• Pb2MnTeO6 Double Perovskite: An Antipolar Anti-ferromagnet, Maria Retuerto, Stella Skiadopoulou, Man-Rong Li, Artem M. Abakumov, Mark. Croft, Alexander Ignatov, Tapati Sarkar, Brian M. Abbett, Jan Pokorný, Maxim Savinov, Dmitry Nuzhnyy, Jan Prokleška, Milinda Abeykoon, Peter W Stephens, Jason P. Hodges, Přemysl Vaněk, Craig J. Fennie, Karin M. Rabe, Stanislav Kamba, and Martha Greenblatt, Inorg. Chem., 55 (9), pp 4320–4329 (2016)

The article is presenting the novel double perovskite Pb2MnTeO6, a rare antipolar antiferromagnet.
  • Comment on “Interesting Evidence for Template-Induced Ferroelectric Behavior in Ultra-Thin Titanium Dioxide Films Grown on (110) Neodymium Gallium Oxide Substrates”, S. Skiadopoulou, S. Kamba, J. Drahokoupil, J. Kroupa, N. Deepak, M. E. Pemble and R. W. Whatmore, Adv. Funct. Mater., 26, 642-646 (2016)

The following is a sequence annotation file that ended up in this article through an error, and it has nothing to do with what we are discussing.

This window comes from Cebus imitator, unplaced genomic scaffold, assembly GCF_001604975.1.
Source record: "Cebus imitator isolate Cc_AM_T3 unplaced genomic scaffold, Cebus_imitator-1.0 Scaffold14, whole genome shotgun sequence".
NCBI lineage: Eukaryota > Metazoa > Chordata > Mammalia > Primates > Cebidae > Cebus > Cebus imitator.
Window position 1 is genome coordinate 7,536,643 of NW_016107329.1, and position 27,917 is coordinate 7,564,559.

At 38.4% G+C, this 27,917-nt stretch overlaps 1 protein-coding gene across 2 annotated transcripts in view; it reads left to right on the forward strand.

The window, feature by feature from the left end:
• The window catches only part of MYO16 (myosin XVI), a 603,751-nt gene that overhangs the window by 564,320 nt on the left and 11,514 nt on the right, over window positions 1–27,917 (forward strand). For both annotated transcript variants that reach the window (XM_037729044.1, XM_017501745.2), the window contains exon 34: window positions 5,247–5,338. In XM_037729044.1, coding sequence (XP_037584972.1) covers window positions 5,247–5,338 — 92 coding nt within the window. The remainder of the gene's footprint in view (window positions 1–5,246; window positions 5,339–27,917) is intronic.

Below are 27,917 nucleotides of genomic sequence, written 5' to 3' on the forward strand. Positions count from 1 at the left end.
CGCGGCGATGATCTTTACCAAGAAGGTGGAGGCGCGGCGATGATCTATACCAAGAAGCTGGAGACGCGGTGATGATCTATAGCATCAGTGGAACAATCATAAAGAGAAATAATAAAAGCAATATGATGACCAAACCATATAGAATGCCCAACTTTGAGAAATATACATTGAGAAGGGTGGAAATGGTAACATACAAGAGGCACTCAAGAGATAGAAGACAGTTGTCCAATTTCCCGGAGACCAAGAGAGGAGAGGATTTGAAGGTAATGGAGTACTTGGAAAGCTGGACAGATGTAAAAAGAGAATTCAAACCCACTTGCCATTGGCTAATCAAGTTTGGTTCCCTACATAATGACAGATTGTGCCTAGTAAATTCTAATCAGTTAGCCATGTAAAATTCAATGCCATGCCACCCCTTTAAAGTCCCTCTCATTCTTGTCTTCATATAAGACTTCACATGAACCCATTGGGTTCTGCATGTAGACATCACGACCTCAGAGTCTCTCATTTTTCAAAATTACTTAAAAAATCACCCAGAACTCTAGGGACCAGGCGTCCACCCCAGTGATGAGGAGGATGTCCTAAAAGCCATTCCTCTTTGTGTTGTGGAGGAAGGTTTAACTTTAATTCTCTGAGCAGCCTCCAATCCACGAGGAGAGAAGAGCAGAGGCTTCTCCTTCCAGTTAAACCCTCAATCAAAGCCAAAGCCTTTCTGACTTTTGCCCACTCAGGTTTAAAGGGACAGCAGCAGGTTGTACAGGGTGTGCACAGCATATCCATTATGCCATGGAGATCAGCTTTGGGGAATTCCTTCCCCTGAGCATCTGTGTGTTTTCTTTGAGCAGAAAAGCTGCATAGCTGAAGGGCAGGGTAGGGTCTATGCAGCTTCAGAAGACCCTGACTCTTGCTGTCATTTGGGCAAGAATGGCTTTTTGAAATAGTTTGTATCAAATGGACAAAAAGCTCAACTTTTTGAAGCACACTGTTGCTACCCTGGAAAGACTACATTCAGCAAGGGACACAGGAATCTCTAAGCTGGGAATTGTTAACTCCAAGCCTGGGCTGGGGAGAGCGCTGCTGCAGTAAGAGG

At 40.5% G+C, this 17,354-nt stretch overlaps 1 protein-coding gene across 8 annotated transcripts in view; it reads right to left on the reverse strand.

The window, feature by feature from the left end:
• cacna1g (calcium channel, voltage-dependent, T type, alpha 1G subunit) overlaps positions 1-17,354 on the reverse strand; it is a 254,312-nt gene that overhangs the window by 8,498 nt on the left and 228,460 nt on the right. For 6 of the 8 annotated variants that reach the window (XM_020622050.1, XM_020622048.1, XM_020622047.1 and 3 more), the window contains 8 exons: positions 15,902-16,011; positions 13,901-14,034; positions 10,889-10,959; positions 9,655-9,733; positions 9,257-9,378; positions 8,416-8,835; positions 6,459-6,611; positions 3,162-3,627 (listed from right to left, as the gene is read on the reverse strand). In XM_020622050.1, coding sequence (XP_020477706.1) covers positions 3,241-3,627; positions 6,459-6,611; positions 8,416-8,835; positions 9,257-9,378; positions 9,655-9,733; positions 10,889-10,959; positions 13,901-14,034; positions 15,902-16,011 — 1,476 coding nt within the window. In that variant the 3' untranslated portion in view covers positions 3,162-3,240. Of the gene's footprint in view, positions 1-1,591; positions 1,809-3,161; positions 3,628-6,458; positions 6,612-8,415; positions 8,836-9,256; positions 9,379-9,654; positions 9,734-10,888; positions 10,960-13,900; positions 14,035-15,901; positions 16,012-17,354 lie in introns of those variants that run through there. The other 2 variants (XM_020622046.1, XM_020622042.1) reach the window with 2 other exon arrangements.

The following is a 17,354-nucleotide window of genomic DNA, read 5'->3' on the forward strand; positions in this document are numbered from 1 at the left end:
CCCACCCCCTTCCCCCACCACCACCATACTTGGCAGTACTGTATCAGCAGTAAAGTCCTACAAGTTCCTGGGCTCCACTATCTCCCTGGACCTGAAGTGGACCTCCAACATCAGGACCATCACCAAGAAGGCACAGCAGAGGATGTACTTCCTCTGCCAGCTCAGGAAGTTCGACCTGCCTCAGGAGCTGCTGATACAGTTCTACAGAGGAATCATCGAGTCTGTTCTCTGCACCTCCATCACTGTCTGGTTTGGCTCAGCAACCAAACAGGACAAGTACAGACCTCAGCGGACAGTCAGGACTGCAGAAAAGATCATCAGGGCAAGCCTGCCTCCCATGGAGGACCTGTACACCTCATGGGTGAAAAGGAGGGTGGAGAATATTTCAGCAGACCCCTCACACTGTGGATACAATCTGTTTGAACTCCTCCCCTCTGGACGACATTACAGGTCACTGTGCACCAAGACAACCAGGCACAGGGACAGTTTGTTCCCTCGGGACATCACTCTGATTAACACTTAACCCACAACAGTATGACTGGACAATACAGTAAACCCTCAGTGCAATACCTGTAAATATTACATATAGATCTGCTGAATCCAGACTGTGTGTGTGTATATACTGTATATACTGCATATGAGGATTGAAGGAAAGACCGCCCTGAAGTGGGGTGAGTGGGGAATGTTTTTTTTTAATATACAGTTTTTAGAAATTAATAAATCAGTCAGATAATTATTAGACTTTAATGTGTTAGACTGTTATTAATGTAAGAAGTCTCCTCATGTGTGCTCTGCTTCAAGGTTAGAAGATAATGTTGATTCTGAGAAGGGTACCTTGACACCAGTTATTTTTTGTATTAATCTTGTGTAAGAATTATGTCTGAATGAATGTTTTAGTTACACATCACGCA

This paper contradicts previous evidence of ferroelectricity in anatase-TiO2 strained thin films, emphasizing
        that piezoresponse force microscopy (PFM) is not sufficient for claiming ferroelectricity.

  • Spin and lattice excitations of thin film and ceramics, S. Skiadopoulou, V. Goian, C. Kadlec, F. Kadlec, X. F. Bai, I. C. Infante, B. Dkhil, C. Adamo, D. G. Schlom, and S. Kamba, Phys. Rev. B, 91, 174108 (2015)


This paper supports the existence of electromagnons in BiFeO3, due to simultaneous detection of spin 
excitations by infrared and Raman spectroscopies.